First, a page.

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Flux Dependence of Amorphous Layer Formation and Damage Annealing in Room Temperature Implantation of Boron into Silicon

Published online by Cambridge University Press:  22 February 2011

Robert Simonton
Affiliation:
Eaton SED, 108 Cherry Hill Dr., Beverly, MA, USA, 01915
Jinghong Shi
Affiliation:
Sematech, 2706 Montopolis Dr., Austin, TX, USA, 78741
Ted Boden
Affiliation:
Sematech, 2706 Montopolis Dr., Austin, TX, USA, 78741
Philippe Maillot
Affiliation:
Sematech, 2706 Montopolis Dr., Austin, TX, USA, 78741
Larry Larson
Affiliation:
Sematech, 2706 Montopolis Dr., Austin, TX, USA, 78741
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Abstract

We implanted <100> silicon 200mm wafers with 20keV 11B+ to a fluence of 5×1015 atoms/ cm2 using beam currents from 1-7mA, which produced flux of about 50-350µA/cm2. The implant temperature of all wafers rose no more than five degrees above room temperature, regardless of flux. Cross sectional TEM images (as-implanted) of the highest flux samples revealed a continuous amorphous layer from the implanted surface to a depth of about 530Å. The high flux and <30°C implantation temperature allowed amorphous layer formation even with this moderate boron fluence, as was suggested by Jones, et.al.1. We observed a strong dependence of as-implanted damage on boron flux, as previously reported by Eisen and Welch2. After 900°C, 20 sec RTA, the highest flux samples had 50% lower sheet resistance than the lowest flux samples, due to better activation, as observed in SRP. When a 1050°C, 15 sec RTA was employed, this sheet resistance and activation dependence on flux disappeared. Cross sectional TEM images revealed that the size and number of the Type II end of range defects , which were centered near the amorphous and crystalline as-implanted interface, in the highest flux samples were smaller than the Type 1 dislocation loops centered about the peak disorder in the lowest flux samples after RTA. SIMS and SRP profiles indicated that transient enhanced diffusion during the 900°C, 20 sec RTA may have been reduced in the highest flux samples. Based on these observations and on previous reports, we conclude that sufficiently high flux during room temperature boron implantation will produce a continuous amorphous layer with doses that are appropriate for p-type source/drain formation. The amorphous layer will produce improved activation and damage annealing behavior in subsequent RTA, particularly as the RTA temperature is reduced.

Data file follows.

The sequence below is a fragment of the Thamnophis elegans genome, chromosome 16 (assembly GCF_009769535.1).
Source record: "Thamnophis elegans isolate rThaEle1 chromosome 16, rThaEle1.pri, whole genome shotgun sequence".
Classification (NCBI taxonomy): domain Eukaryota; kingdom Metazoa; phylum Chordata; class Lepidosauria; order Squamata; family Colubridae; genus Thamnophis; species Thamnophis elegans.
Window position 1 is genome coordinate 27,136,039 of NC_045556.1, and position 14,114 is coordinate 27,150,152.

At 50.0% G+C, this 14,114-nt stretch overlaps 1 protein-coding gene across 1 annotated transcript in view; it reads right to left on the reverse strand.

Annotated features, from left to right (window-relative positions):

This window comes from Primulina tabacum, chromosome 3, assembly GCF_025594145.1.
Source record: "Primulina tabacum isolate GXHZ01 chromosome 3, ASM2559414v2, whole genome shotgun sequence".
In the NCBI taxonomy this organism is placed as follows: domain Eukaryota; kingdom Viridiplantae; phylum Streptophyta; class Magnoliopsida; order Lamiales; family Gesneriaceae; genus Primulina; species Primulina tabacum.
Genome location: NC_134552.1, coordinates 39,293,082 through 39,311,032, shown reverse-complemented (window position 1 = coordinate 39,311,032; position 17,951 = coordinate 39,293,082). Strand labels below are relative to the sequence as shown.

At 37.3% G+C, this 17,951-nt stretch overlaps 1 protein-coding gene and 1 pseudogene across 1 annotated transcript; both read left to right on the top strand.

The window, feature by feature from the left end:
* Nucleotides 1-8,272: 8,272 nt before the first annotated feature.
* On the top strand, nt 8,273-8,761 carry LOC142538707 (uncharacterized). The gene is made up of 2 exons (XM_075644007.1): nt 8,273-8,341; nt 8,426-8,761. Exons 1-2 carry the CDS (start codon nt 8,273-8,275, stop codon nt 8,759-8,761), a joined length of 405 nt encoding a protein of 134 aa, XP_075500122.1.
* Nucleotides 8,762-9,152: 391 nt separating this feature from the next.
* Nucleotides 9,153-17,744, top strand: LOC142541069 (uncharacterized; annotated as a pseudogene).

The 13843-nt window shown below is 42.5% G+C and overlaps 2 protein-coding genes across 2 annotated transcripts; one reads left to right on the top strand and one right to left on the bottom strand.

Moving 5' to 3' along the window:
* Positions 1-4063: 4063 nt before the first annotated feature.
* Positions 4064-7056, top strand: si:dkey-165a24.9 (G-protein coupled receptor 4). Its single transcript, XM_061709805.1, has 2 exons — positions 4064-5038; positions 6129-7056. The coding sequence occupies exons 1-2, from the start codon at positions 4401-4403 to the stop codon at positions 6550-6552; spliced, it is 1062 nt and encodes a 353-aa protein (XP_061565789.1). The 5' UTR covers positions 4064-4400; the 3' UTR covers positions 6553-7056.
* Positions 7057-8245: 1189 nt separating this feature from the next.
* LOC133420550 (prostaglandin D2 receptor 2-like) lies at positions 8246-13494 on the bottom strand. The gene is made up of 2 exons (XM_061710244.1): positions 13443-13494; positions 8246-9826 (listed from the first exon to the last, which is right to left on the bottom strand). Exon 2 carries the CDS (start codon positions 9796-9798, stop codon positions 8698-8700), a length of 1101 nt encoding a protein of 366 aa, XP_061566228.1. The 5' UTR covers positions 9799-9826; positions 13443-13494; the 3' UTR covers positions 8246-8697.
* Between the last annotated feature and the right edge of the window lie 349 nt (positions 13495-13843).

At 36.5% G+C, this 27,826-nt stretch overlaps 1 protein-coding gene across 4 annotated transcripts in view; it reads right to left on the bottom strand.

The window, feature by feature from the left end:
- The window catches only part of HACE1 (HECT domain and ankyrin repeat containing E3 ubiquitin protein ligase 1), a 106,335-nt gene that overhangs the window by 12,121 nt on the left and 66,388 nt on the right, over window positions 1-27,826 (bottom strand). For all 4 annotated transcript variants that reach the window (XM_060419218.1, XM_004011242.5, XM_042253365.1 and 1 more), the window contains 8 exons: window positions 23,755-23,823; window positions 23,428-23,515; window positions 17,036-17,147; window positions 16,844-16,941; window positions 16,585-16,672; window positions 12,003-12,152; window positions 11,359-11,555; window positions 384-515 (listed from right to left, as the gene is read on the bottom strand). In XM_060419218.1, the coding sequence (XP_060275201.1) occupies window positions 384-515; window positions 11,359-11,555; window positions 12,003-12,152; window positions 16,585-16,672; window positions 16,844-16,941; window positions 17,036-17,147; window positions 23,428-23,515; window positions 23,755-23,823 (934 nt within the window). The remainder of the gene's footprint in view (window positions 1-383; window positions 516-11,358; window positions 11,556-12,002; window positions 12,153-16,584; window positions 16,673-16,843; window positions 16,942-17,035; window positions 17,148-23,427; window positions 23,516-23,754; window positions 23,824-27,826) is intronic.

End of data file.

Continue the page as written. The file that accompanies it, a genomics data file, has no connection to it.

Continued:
Type
Research Article
Copyright
Copyright © Materials Research Society 1994

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References

1 Jones, K.S., Sadana, D.K., Prassin, S., Washburn, J., Weber, E.R., and Hamilton, W.J., J.Appl.Phys. 63 (5), 1414 (1988).CrossRefGoogle Scholar
2 Eisen, F.H. and Welch, B., in Ion Implantation (Proceedings of the 1st International Conference on Ion Implantation), edited by F.Eisen and L.Chadderton (Gordon and Breach Science Publishers Ltd., 1971) p.459.Google Scholar
3 Sedgwick, , Michel, A.E., Deline, V.R., Cohen, S.A., and Lasky, J.B., J.Appl.Phys. 63 (5), 1452 (1988).CrossRefGoogle Scholar
4 McCarron, D., private communication.Google Scholar
5 Jones, K.S., Prussin, S., and Weber, E.R., Appl.Phys. A 45, 1 (1988).CrossRefGoogle Scholar
6 Brice, D.K., Radiat.Eff. 6, 77 (1970).CrossRefGoogle Scholar
7 Rozgonyi, G.A., private communication.Google Scholar
8 Picraux, S.T. and Vook, F.L., Radiat.Eff. 11, 179 (1971).CrossRefGoogle Scholar

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